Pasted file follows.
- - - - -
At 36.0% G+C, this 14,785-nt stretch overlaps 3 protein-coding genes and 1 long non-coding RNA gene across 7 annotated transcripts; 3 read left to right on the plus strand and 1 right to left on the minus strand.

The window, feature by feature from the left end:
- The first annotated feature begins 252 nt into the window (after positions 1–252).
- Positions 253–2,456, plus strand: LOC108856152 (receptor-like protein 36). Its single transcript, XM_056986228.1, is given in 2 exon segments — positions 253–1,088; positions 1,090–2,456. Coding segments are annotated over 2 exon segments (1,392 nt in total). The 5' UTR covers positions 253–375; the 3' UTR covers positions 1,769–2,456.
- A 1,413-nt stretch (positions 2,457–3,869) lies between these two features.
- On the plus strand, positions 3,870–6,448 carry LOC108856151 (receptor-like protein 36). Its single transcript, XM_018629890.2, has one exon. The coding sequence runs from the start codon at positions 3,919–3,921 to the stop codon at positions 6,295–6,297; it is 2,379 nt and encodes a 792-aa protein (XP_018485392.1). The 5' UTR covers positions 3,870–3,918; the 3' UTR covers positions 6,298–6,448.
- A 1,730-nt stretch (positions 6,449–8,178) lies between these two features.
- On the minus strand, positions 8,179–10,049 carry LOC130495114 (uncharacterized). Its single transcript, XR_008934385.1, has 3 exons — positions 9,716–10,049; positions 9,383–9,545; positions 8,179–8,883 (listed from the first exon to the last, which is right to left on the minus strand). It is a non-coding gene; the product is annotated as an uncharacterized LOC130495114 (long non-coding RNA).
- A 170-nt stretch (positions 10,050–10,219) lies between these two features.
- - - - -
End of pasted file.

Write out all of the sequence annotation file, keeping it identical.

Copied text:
At 36.0% G+C, this 14,785-nt stretch overlaps 3 protein-coding genes and 1 long non-coding RNA gene across 7 annotated transcripts; 3 read left to right on the plus strand and 1 right to left on the minus strand.

The window, feature by feature from the left end:
- The first annotated feature begins 252 nt into the window (after positions 1–252).
- Positions 253–2,456, plus strand: LOC108856152 (receptor-like protein 36). Its single transcript, XM_056986228.1, is given in 2 exon segments — positions 253–1,088; positions 1,090–2,456. Coding segments are annotated over 2 exon segments (1,392 nt in total). The 5' UTR covers positions 253–375; the 3' UTR covers positions 1,769–2,456.
- A 1,413-nt stretch (positions 2,457–3,869) lies between these two features.
- On the plus strand, positions 3,870–6,448 carry LOC108856151 (receptor-like protein 36). Its single transcript, XM_018629890.2, has one exon. The coding sequence runs from the start codon at positions 3,919–3,921 to the stop codon at positions 6,295–6,297; it is 2,379 nt and encodes a 792-aa protein (XP_018485392.1). The 5' UTR covers positions 3,870–3,918; the 3' UTR covers positions 6,298–6,448.
- A 1,730-nt stretch (positions 6,449–8,178) lies between these two features.
- On the minus strand, positions 8,179–10,049 carry LOC130495114 (uncharacterized). Its single transcript, XR_008934385.1, has 3 exons — positions 9,716–10,049; positions 9,383–9,545; positions 8,179–8,883 (listed from the first exon to the last, which is right to left on the minus strand). It is a non-coding gene; the product is annotated as an uncharacterized LOC130495114 (long non-coding RNA).
- A 170-nt stretch (positions 10,050–10,219) lies between these two features.